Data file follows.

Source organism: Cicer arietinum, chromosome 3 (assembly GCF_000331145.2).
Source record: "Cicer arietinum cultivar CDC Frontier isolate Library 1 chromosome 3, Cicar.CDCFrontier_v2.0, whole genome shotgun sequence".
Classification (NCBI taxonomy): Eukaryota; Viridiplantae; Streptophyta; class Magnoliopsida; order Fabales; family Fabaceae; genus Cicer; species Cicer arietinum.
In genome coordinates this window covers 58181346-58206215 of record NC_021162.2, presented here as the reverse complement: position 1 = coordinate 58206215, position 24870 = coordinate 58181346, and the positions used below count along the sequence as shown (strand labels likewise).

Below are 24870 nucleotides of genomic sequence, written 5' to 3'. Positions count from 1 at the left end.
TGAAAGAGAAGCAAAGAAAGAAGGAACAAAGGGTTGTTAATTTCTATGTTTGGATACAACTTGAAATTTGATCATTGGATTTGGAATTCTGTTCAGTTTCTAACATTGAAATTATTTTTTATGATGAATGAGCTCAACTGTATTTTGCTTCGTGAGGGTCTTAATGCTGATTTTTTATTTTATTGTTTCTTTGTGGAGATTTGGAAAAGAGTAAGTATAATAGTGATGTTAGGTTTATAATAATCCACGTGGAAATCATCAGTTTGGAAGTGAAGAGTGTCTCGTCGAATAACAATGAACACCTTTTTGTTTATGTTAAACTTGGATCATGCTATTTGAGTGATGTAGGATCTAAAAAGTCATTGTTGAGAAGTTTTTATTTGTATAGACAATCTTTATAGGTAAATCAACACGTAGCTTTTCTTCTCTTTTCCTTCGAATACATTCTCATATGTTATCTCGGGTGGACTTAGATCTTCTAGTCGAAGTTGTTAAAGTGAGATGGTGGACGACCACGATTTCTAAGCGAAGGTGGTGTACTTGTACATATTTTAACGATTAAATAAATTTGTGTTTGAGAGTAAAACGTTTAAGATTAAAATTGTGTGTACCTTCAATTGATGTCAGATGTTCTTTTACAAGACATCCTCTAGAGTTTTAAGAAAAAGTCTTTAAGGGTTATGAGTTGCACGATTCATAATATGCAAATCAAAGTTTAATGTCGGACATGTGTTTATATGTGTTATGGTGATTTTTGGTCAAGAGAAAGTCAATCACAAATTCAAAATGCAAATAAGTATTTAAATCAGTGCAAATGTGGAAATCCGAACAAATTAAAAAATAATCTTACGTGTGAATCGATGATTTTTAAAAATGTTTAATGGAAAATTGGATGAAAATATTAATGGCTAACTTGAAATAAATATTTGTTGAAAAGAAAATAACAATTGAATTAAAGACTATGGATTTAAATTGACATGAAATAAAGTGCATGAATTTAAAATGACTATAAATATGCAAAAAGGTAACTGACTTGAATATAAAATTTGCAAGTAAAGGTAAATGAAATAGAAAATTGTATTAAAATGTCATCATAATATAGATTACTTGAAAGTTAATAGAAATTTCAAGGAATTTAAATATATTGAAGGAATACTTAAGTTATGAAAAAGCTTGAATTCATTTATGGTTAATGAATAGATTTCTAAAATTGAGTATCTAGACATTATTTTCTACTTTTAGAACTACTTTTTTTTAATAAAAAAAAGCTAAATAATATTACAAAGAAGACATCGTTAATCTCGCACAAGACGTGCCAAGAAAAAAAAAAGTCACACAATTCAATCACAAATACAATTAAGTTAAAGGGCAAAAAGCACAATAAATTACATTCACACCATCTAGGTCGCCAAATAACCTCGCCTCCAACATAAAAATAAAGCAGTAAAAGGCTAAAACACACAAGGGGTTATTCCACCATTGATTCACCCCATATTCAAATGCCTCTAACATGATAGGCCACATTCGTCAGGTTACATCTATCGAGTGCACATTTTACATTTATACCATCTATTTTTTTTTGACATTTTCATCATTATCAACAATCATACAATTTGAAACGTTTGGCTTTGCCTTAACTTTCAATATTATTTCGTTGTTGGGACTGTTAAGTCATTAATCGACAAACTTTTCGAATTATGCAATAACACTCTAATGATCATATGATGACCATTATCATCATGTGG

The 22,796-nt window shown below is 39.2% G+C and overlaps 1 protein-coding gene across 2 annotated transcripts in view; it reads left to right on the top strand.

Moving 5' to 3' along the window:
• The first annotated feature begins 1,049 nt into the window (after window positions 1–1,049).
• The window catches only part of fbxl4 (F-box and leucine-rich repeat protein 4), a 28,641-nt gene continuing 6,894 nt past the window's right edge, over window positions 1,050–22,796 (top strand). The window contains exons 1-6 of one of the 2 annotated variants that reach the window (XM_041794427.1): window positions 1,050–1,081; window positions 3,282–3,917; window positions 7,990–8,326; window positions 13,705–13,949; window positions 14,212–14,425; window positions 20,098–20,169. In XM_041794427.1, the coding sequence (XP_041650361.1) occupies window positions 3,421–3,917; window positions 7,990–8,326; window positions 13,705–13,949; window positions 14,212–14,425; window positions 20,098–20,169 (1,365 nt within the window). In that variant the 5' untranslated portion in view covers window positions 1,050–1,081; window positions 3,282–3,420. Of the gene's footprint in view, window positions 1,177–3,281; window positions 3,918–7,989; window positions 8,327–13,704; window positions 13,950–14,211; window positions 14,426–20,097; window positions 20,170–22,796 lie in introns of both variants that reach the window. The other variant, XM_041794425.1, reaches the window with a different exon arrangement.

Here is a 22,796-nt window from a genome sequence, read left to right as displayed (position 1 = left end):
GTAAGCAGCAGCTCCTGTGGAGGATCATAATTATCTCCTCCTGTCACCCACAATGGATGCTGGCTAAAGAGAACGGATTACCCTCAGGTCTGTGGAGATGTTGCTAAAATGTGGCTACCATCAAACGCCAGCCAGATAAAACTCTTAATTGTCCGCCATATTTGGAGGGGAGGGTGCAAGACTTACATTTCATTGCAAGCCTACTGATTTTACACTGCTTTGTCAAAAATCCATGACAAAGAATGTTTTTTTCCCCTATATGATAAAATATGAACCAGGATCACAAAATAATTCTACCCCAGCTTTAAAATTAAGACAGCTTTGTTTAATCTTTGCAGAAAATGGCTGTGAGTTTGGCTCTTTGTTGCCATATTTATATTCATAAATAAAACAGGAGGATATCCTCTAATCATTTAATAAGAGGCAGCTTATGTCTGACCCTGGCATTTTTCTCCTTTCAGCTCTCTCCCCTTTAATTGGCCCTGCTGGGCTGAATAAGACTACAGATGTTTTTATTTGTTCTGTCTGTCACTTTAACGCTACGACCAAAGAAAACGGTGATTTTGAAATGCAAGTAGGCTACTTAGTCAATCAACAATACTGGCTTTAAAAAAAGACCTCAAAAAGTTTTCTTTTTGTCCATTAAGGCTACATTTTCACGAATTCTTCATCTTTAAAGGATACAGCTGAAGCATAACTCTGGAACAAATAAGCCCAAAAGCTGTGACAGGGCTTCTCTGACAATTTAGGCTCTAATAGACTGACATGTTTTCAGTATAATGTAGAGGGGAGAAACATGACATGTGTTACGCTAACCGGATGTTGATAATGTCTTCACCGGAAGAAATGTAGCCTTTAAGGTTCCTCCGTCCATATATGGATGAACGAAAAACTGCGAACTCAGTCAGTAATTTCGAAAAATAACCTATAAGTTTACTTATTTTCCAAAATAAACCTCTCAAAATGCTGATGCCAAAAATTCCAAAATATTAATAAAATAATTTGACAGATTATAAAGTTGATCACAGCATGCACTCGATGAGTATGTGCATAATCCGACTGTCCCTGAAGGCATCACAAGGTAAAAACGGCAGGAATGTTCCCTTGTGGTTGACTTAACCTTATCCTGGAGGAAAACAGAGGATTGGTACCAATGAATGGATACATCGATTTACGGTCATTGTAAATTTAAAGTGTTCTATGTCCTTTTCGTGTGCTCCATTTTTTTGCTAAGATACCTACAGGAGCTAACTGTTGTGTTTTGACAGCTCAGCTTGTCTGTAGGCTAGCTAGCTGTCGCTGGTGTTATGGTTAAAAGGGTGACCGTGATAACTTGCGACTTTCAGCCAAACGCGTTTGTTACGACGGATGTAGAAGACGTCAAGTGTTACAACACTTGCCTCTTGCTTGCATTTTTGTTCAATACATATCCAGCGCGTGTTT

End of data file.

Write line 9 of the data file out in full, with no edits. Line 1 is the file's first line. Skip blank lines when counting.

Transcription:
• The first annotated feature begins 1,049 nt into the window (after window positions 1–1,049).